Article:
Keep your phone switched on.If you are lucky enough to have a cellphone or a pager, keep it switched on, so they can contact you if they are worried. Always carry a phonecard for a public telephone with you.

Earn your pocket money. If you have done all the ironing, washed the car and scrubbed the garage floor, they might react more positively to your request for money or permission to go somewhere.

Don't lose control.Remember that shouting and screaming never got anyone anywhere. You might feel like screaming blue murder and you might have every right to do so, but doing so reduces your chances of getting what you want. Hanging around with a lower lip dangling on the floor will also raise rather than lower the emotional temperatures in the home.

Accept it when they say no. Be as pleasant as you can about it, which will quite possibly make them feel a lot more guilty than when you performed like a demented rockstar. A performance like this will make them feel their authority is being challenged and they might become even stricter than before.

Earn some cash elsewhere. Try and earn some money outside of the home so that you can have a measure of independence. Your parents will also respect you for it and might tend to be a bit more lenient as they will see you acting responsibly in the job that you are doing.

Acknowledge you parents’ fears. If they are scared that you will fall pregnant, get someone pregnant, get HIV, go on drugs, get involved with the wrong boy or girl or get your heart broken, tell them that you can understand why they feel this way. There is no point in denying the reality of these things. This will only make them think that you are not aware of the dangers that lurk out there, and need to protect you even further. Promise them that you will leave a party if there are things happening that don’t make you feel comfortable.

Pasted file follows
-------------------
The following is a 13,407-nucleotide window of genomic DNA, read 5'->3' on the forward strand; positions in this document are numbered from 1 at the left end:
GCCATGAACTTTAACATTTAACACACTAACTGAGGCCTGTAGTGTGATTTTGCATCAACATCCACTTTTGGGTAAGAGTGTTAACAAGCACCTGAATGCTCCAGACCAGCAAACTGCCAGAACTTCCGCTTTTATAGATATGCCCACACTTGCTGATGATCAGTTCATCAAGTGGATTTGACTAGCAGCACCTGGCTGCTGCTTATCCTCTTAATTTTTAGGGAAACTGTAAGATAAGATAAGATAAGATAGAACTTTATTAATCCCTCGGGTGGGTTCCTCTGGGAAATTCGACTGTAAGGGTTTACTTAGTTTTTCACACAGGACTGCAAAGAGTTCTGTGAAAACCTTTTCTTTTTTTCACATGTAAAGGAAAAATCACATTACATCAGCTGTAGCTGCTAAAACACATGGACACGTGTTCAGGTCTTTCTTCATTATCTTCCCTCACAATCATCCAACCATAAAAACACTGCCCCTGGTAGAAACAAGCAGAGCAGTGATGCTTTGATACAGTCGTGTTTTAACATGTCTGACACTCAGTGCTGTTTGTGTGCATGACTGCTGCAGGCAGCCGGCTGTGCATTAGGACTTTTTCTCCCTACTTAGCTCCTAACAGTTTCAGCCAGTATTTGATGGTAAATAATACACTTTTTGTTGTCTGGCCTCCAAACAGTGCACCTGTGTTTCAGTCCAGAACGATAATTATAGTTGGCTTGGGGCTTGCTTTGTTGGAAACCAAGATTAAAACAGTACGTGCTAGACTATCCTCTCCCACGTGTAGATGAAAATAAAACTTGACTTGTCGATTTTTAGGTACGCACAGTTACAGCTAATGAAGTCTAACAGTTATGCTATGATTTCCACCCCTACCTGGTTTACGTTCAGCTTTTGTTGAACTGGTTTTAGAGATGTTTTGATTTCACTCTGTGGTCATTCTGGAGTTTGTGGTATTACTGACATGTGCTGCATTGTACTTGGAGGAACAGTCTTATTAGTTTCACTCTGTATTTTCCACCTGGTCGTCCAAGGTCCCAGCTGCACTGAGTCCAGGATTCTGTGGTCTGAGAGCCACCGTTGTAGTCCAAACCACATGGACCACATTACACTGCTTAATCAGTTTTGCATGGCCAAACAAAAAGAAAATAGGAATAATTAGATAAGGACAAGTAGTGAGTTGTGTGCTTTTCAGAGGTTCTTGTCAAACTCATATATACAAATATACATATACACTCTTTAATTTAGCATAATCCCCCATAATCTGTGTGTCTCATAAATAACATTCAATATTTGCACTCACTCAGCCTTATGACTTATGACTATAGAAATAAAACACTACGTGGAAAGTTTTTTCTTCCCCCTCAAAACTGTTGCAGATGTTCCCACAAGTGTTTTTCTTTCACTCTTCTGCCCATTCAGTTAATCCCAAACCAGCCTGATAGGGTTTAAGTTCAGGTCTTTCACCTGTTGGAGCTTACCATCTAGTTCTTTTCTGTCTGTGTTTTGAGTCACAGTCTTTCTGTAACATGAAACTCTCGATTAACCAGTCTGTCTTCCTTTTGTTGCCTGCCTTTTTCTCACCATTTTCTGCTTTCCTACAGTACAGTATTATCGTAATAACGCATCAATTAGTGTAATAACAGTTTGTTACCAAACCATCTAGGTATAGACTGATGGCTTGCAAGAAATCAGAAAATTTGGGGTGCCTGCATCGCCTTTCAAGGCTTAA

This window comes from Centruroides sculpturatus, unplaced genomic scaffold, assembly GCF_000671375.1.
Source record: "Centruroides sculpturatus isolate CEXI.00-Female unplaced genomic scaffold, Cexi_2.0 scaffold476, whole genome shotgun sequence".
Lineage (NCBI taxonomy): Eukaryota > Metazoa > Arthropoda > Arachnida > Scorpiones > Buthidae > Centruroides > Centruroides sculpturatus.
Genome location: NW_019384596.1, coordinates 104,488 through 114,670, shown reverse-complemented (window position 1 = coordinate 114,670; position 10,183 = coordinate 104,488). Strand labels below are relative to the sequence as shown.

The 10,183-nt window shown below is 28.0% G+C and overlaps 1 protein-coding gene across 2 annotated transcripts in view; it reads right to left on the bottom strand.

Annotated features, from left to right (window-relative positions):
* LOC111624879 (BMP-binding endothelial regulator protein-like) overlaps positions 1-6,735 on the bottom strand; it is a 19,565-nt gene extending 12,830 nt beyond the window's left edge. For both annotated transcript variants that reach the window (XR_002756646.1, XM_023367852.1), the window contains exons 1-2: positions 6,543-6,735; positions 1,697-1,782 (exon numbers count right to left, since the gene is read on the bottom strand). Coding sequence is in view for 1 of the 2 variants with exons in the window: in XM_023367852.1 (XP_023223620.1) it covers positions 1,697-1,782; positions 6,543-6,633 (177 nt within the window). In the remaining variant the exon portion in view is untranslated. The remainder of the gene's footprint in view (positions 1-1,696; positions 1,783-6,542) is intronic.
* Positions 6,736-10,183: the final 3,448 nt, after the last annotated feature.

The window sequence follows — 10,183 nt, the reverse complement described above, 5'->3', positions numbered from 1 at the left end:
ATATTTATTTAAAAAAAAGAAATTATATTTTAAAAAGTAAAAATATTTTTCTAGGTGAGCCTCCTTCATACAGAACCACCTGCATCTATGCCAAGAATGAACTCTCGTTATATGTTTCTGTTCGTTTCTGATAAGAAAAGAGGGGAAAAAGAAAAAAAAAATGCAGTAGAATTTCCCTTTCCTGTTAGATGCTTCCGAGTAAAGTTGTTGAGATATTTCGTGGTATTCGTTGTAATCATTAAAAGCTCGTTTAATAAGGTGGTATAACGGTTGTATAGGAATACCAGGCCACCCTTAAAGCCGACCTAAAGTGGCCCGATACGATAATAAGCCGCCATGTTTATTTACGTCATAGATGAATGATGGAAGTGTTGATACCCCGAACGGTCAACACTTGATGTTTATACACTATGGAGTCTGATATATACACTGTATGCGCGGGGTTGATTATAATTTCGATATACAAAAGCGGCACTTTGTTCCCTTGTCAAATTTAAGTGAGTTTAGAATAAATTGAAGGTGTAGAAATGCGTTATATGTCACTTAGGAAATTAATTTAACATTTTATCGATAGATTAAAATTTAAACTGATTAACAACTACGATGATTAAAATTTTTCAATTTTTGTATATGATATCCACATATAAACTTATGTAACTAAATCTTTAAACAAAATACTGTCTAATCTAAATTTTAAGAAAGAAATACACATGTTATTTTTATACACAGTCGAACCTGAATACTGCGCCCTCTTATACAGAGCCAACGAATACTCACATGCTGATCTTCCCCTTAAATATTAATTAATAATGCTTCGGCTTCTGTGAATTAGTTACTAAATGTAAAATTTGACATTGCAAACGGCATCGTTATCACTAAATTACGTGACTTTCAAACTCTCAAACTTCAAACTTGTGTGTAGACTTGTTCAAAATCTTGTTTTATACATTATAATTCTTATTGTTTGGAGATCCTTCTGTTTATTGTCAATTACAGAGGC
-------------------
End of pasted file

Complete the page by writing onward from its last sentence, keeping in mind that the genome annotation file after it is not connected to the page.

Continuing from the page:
Sometimes parents are unreasonable. Such as when they inflict age-inappropriate rules. To expect a seventeen-year-old to sit at home all weekend, is unreasonable. It is sometimes difficult for parents to accept that their children are growing up. And the thought terrifies them. Speak to another family member or friend of your parents if you feel the rules imposed on you are ridiculous. If they feel that way too, get them to speak to your parents on your behalf.

Avoid sweeping statements.If you are having a discussion, never make personal attacks or sweeping statements, such as ‘You never let me do anything’, or ‘What did I do to deserve a father like you?’ You will only get parents’ backs up and they will not make concessions to you if you behave in this manner.

Plan to move out. This should only be resorted to if things are really intolerable and when you have finished school. This you can only do if you earn money of your own, so getting some form of employment will be essential. Life is expensive out there, as you will see when you have to start paying for rent, electricity and food yourself, but sometimes the freedom it brings, is worth making sacrifices for.

(Susan Erasmus, Health24, updated June 2010)